Author Topic: Throwing my sister out. Is there another way?  (Read 15940 times)

TaxChick

  • 5 O'Clock Shadow
  • *
  • Posts: 77
  • Location: Kansas
Re: Throwing my sister out. Is there another way?
« Reply #50 on: June 10, 2015, 09:34:22 PM »
I have a friend who was in active addiction for 22 years. She has been clean for two years this Saturday.  Her brothers and parents tried to talk her, get her counseling, provided a lot of monetary support while she was in active addiction.  When you ask her what finally helped her, she will tell you that the turning point was when her mother threw her out and put a protection order against her.  Even then she went several months before she finally realized how bad her life was.  She finally prayed that God would help her out of the situation and called her brother to come get her.  She detoxed without the aid of an expensive program.  She found a good sponsor at a Narcotics Anonymous group and continues to put her life back together. It is amazing to watch her progress.  But it didn't happen until SHE decided it was time.

So don't be surprised if your sister has difficulty following the newly laid out rules. Also don't be afraid to follow through. If she can't live according to your rules, it is okay to stop supporting her.  She has options and choices.  As a previous poster suggested, it would be helpful to obtain a list of agencies that can help her. Then point her toward those. This is a problem with which you and your family will need help.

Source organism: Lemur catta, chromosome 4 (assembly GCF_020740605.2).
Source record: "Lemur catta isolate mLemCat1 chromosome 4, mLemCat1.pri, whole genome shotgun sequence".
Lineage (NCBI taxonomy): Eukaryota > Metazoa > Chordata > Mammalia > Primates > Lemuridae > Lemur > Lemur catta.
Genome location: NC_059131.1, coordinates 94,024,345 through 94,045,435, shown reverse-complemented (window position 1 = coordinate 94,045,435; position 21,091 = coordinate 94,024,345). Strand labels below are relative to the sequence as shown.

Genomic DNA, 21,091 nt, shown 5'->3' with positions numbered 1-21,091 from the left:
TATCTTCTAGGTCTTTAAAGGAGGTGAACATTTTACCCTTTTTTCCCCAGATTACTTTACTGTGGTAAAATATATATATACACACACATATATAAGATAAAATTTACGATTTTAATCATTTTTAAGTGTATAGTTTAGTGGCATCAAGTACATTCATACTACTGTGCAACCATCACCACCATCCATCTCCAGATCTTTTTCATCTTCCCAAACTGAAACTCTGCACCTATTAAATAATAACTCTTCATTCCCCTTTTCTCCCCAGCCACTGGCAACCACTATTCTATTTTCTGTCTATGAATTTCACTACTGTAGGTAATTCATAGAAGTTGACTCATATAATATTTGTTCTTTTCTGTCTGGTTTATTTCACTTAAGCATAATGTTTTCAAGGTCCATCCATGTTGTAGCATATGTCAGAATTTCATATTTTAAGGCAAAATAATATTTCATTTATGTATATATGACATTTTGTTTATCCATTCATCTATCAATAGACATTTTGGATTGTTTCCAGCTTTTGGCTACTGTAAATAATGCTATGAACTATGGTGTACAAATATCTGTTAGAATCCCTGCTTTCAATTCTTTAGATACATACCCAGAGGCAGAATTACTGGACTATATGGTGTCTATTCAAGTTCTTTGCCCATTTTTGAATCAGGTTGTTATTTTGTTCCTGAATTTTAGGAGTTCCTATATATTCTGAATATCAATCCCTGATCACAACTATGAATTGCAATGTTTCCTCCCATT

The individual that I would be most concerned about in your family is that little baby.  The others are old enough to understand the consequences of their actions. They may not like them, they may blame you. But that doesn't make it true.  Seriously consider consulting a counselor to help you deal with the co-dependency issues.

Dee18

  • Handlebar Stache
  • *****
  • Posts: 1611
Re: Throwing my sister out. Is there another way?
« Reply #51 on: June 11, 2015, 05:45:25 AM »
I worked in the criminal justice system for many years.  I knew many wonderful people who worked in the system and truly tried to help those in need, but I would never advise someone to report a sibling to the authorities unless they believed it was a life or death matter.  The foster care system in most communities has huge problems.  It sounds like the baby is being cared for by its grandmother while it's mother works.  There was no suggestion by OP that the child was neglected.  As for drug testing, if it is court ordered it is very likely well supervised; that is something the OP could ask about if she wants to. 

Aushin

  • Stubble
  • **
  • Posts: 123
Re: Throwing my sister out. Is there another way?
« Reply #52 on: June 11, 2015, 07:47:17 AM »
I worked in the criminal justice system for many years.  I knew many wonderful people who worked in the system and truly tried to help those in need, but I would never advise someone to report a sibling to the authorities unless they believed it was a life or death matter.  The foster care system in most communities has huge problems.  It sounds like the baby is being cared for by its grandmother while it's mother works.  There was no suggestion by OP that the child was neglected.  As for drug testing, if it is court ordered it is very likely well supervised; that is something the OP could ask about if she wants to.

This is pretty accurate except I'm a man haha

Aushin

  • Stubble
  • **
  • Posts: 123
Re: Throwing my sister out. Is there another way?
« Reply #53 on: June 11, 2015, 07:53:59 AM »
I hope what you're saying about court testing being strict is true.

monstermonster

  • Magnum Stache
  • ******
  • Posts: 4305
  • Age: 32
  • Location: The People's Republic of Portland (Oregon)